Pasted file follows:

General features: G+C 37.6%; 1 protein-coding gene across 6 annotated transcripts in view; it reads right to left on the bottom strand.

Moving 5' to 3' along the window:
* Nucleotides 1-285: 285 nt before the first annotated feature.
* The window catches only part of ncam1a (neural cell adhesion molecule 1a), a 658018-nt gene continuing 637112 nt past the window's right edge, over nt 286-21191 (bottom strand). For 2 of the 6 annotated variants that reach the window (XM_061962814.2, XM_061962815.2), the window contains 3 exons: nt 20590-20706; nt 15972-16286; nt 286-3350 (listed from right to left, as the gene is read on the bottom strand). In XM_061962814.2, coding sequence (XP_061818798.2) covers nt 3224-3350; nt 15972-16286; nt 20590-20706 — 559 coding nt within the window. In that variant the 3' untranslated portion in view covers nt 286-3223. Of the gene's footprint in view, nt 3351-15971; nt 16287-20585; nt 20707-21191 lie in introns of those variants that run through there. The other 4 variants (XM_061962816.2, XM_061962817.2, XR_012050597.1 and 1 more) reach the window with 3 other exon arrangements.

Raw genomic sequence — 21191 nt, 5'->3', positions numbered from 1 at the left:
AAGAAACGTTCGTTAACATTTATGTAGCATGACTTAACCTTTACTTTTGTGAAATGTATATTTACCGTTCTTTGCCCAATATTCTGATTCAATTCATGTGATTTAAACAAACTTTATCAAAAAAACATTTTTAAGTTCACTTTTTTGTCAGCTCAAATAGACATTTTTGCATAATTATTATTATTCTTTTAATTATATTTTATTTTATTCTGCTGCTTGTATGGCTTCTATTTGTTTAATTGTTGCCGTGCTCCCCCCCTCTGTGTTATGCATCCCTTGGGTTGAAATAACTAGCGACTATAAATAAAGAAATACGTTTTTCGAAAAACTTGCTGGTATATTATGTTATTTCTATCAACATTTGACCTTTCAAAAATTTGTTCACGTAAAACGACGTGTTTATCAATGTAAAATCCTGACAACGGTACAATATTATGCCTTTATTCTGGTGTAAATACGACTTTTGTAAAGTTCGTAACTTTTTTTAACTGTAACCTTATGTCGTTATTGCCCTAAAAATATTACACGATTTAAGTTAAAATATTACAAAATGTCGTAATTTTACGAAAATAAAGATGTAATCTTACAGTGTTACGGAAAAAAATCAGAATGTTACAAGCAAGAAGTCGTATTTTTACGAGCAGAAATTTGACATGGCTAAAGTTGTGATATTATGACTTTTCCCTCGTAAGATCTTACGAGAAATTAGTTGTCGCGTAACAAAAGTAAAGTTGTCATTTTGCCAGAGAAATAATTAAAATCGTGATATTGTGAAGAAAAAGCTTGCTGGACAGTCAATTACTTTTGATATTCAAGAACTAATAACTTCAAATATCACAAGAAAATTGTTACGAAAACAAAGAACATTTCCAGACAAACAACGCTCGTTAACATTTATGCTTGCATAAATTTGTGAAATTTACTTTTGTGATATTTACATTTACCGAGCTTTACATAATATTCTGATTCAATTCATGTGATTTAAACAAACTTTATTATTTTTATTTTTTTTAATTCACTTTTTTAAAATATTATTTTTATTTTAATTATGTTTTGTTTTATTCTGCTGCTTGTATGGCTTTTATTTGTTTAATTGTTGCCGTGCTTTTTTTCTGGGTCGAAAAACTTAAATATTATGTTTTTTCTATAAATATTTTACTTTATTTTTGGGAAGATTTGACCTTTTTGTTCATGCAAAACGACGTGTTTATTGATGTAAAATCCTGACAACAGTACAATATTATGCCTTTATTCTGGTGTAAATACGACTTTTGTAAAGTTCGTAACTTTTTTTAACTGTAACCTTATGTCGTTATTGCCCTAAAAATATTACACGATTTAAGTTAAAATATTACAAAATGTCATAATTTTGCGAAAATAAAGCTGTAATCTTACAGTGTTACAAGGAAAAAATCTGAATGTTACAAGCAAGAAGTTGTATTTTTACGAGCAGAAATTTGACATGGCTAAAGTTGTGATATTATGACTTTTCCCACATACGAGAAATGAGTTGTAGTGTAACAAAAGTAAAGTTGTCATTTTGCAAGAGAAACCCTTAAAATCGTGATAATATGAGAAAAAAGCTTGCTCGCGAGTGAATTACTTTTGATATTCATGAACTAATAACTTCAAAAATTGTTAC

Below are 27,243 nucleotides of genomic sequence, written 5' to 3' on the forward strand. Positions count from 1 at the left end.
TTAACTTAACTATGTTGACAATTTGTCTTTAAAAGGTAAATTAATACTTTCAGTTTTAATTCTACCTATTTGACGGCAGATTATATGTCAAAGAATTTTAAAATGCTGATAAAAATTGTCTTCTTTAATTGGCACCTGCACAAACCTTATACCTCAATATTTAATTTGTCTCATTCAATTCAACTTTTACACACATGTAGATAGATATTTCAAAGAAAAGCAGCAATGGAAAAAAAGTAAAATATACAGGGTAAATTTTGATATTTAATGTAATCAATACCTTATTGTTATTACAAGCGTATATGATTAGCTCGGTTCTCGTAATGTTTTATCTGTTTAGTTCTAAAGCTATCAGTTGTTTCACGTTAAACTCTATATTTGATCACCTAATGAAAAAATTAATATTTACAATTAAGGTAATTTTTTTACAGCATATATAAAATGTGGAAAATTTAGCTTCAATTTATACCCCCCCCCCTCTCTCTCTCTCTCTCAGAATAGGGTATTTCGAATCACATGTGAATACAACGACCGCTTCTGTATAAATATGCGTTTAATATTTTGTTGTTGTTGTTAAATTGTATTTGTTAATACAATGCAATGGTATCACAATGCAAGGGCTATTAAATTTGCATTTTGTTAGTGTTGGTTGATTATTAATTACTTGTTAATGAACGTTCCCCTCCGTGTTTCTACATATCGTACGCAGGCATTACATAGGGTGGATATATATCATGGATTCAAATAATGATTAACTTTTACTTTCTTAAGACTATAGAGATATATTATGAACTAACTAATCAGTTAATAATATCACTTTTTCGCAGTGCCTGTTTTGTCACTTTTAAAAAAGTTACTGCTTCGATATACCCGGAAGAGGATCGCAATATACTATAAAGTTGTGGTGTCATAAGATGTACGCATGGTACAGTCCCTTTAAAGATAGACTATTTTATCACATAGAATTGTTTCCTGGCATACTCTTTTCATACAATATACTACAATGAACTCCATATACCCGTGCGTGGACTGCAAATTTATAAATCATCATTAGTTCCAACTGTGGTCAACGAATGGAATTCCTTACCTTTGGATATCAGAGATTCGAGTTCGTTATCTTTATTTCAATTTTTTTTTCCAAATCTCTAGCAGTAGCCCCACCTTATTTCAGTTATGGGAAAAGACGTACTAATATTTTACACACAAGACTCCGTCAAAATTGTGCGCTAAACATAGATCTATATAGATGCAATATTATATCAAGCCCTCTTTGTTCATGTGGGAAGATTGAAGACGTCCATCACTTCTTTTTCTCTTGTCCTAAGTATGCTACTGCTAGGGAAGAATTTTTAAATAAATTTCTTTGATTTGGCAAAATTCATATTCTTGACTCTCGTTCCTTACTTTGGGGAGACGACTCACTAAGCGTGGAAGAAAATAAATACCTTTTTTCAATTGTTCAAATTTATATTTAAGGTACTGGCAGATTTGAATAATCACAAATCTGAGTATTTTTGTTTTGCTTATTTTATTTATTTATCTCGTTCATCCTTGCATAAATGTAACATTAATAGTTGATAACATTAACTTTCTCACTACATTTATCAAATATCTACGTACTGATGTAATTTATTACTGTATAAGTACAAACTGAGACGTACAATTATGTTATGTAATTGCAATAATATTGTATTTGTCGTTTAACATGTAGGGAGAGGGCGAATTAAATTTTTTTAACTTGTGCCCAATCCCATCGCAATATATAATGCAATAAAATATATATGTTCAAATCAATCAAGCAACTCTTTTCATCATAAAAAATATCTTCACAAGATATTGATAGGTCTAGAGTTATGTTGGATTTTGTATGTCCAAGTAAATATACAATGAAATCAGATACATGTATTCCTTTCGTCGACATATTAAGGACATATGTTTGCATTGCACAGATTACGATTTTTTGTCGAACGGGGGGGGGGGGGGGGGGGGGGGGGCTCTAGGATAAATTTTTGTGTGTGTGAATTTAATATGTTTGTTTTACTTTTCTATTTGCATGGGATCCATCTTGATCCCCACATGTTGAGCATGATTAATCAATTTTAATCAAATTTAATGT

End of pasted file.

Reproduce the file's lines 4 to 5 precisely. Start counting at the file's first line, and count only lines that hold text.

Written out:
* The window catches only part of ncam1a (neural cell adhesion molecule 1a), a 658018-nt gene continuing 637112 nt past the window's right edge, over nt 286-21191 (bottom strand). For 2 of the 6 annotated variants that reach the window (XM_061962814.2, XM_061962815.2), the window contains 3 exons: nt 20590-20706; nt 15972-16286; nt 286-3350 (listed from right to left, as the gene is read on the bottom strand). In XM_061962814.2, coding sequence (XP_061818798.2) covers nt 3224-3350; nt 15972-16286; nt 20590-20706 — 559 coding nt within the window. In that variant the 3' untranslated portion in view covers nt 286-3223. Of the gene's footprint in view, nt 3351-15971; nt 16287-20585; nt 20707-21191 lie in introns of those variants that run through there. The other 4 variants (XM_061962816.2, XM_061962817.2, XR_012050597.1 and 1 more) reach the window with 3 other exon arrangements.

Raw genomic sequence — 21191 nt, 5'->3', positions numbered from 1 at the left: